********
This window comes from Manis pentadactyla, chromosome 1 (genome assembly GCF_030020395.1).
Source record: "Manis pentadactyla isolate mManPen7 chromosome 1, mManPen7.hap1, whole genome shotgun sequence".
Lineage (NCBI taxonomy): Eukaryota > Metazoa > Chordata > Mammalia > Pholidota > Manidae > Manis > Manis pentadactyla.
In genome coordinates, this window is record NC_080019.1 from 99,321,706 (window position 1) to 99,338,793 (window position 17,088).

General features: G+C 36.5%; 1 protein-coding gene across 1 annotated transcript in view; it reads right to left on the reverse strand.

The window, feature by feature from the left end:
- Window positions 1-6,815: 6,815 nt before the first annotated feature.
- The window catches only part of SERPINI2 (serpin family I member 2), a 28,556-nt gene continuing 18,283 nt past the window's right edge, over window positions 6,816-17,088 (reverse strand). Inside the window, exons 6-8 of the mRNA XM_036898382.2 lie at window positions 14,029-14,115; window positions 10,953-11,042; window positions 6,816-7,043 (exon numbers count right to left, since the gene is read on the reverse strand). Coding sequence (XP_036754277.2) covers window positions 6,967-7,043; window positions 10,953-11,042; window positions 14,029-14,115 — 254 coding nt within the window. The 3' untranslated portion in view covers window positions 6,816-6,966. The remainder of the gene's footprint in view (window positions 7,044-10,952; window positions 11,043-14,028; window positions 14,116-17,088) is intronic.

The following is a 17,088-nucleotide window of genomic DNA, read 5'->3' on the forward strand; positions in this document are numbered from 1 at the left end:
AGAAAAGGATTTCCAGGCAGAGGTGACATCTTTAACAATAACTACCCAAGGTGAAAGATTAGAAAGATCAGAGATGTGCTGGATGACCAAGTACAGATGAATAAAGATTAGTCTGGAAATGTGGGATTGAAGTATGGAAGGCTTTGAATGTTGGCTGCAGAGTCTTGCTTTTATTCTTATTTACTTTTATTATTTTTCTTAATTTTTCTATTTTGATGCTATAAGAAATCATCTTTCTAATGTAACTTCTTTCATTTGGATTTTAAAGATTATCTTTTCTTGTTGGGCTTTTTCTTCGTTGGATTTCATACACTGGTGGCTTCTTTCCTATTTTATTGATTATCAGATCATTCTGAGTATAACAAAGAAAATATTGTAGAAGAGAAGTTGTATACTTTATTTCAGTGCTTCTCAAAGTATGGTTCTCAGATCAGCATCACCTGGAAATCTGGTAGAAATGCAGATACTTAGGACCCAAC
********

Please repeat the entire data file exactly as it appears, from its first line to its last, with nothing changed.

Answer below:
This window comes from Manis pentadactyla, chromosome 1 (genome assembly GCF_030020395.1).
Source record: "Manis pentadactyla isolate mManPen7 chromosome 1, mManPen7.hap1, whole genome shotgun sequence".
Lineage (NCBI taxonomy): Eukaryota > Metazoa > Chordata > Mammalia > Pholidota > Manidae > Manis > Manis pentadactyla.
In genome coordinates, this window is record NC_080019.1 from 99,321,706 (window position 1) to 99,338,793 (window position 17,088).

General features: G+C 36.5%; 1 protein-coding gene across 1 annotated transcript in view; it reads right to left on the reverse strand.

The window, feature by feature from the left end:
- Window positions 1-6,815: 6,815 nt before the first annotated feature.
- The window catches only part of SERPINI2 (serpin family I member 2), a 28,556-nt gene continuing 18,283 nt past the window's right edge, over window positions 6,816-17,088 (reverse strand). Inside the window, exons 6-8 of the mRNA XM_036898382.2 lie at window positions 14,029-14,115; window positions 10,953-11,042; window positions 6,816-7,043 (exon numbers count right to left, since the gene is read on the reverse strand). Coding sequence (XP_036754277.2) covers window positions 6,967-7,043; window positions 10,953-11,042; window positions 14,029-14,115 — 254 coding nt within the window. The 3' untranslated portion in view covers window positions 6,816-6,966. The remainder of the gene's footprint in view (window positions 7,044-10,952; window positions 11,043-14,028; window positions 14,116-17,088) is intronic.

The following is a 17,088-nucleotide window of genomic DNA, read 5'->3' on the forward strand; positions in this document are numbered from 1 at the left end:
AGAAAAGGATTTCCAGGCAGAGGTGACATCTTTAACAATAACTACCCAAGGTGAAAGATTAGAAAGATCAGAGATGTGCTGGATGACCAAGTACAGATGAATAAAGATTAGTCTGGAAATGTGGGATTGAAGTATGGAAGGCTTTGAATGTTGGCTGCAGAGTCTTGCTTTTATTCTTATTTACTTTTATTATTTTTCTTAATTTTTCTATTTTGATGCTATAAGAAATCATCTTTCTAATGTAACTTCTTTCATTTGGATTTTAAAGATTATCTTTTCTTGTTGGGCTTTTTCTTCGTTGGATTTCATACACTGGTGGCTTCTTTCCTATTTTATTGATTATCAGATCATTCTGAGTATAACAAAGAAAATATTGTAGAAGAGAAGTTGTATACTTTATTTCAGTGCTTCTCAAAGTATGGTTCTCAGATCAGCATCACCTGGAAATCTGGTAGAAATGCAGATACTTAGGACCCAAC